12. Some dogs are crazy agile! But I would have a heart attack if I saw that!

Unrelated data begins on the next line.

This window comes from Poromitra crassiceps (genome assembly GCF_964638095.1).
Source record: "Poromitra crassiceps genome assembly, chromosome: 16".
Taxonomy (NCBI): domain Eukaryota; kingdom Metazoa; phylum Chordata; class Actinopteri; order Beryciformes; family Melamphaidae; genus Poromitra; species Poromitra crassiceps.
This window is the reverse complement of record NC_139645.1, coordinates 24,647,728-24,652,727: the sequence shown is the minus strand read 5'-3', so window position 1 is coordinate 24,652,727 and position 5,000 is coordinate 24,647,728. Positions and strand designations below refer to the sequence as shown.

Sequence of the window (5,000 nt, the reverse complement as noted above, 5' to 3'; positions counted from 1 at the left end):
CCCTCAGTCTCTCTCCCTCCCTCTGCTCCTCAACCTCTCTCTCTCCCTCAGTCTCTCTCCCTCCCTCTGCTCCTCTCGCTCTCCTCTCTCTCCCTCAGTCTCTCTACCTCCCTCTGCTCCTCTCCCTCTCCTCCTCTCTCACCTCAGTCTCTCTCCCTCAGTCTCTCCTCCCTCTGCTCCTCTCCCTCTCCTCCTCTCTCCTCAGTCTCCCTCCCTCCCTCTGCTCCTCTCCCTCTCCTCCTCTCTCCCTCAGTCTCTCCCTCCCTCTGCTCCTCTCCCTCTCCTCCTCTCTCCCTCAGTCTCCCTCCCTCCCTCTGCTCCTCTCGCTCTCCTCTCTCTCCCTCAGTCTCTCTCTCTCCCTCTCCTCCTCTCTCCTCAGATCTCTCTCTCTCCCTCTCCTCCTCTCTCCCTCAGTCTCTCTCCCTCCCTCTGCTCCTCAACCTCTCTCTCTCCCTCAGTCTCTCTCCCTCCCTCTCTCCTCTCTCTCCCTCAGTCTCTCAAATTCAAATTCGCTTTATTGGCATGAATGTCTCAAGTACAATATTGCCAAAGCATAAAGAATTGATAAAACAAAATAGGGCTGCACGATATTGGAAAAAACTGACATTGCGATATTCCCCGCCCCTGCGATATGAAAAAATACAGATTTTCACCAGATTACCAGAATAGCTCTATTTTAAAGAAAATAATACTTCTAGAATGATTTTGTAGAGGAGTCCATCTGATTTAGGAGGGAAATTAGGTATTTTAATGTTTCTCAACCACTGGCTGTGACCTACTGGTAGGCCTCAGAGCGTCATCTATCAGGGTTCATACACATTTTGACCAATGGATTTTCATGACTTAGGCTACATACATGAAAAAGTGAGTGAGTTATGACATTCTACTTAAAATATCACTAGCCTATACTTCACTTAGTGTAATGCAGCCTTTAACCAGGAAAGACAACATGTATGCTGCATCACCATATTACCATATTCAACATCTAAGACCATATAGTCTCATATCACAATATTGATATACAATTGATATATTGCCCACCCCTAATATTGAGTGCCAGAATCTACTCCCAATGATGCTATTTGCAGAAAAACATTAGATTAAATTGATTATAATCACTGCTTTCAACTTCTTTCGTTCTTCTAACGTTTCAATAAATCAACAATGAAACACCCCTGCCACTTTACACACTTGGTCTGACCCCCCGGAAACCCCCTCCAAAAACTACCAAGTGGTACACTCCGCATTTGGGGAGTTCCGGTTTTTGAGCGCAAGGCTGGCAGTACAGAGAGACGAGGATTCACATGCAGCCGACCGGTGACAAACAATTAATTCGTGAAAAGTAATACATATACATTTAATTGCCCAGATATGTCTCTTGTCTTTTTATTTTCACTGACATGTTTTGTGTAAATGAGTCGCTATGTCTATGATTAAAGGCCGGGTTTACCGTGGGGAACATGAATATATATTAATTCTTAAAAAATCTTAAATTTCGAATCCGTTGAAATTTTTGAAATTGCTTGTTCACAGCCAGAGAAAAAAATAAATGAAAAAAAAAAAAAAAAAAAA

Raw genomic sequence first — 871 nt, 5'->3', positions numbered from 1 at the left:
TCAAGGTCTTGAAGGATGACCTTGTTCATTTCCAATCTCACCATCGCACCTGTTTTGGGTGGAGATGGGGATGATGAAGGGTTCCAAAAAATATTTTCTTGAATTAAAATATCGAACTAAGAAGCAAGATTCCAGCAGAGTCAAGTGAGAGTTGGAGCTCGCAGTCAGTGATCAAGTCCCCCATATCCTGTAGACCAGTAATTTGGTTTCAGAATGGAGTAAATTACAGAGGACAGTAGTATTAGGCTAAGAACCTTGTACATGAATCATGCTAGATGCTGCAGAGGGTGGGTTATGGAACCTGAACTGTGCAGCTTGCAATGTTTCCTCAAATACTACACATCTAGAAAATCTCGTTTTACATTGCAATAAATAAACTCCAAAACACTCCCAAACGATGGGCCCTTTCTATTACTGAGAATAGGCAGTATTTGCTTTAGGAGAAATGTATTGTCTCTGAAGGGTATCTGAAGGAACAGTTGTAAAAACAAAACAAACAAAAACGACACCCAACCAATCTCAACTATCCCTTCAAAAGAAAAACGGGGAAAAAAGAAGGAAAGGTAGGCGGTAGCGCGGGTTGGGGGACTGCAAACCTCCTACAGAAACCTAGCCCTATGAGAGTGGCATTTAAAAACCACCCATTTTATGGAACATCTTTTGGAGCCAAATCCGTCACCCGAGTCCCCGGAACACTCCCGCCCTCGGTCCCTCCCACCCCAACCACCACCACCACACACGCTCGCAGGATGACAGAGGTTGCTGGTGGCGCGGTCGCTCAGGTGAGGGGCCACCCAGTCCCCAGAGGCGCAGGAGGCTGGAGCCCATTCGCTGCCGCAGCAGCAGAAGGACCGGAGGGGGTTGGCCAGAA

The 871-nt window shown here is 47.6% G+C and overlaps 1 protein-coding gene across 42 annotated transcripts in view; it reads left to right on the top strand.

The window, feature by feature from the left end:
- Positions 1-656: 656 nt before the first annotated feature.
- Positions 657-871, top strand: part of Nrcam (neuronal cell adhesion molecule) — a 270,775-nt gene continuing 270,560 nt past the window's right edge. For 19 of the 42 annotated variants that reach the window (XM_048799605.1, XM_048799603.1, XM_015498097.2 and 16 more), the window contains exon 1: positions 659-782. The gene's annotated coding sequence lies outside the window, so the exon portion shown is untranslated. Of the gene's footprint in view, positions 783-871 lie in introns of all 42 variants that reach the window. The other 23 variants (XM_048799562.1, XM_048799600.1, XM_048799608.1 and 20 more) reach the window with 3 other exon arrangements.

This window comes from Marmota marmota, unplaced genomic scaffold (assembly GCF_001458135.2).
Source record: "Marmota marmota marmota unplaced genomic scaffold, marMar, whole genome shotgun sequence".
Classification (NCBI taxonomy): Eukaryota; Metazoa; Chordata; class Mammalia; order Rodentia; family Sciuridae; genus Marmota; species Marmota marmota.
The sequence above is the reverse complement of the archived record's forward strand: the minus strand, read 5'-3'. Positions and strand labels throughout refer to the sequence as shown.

13. We go to meet ups at dog parks and that is pretty much the only time mine have ever gone to one. I walk close by my dog with the leash around my neck. Off leash and dog park should not equal 'free for all', with owners sitting looking at their phone while their dog goes crazy out of their eye sight. If my dog shows signs of discomfort it is leashed and removed from that group of dogs. Simple. We just go to another empty section of park for a sniff instead. So my advice is follow your dog during their park visit and really watch their behaviour. They can get overstimulated and you will be able to see when they are reaching that point. You leash and remove as soon as you start seeing it, even if that means leaving the park altogether. Even social dogs can get too much of a good thing.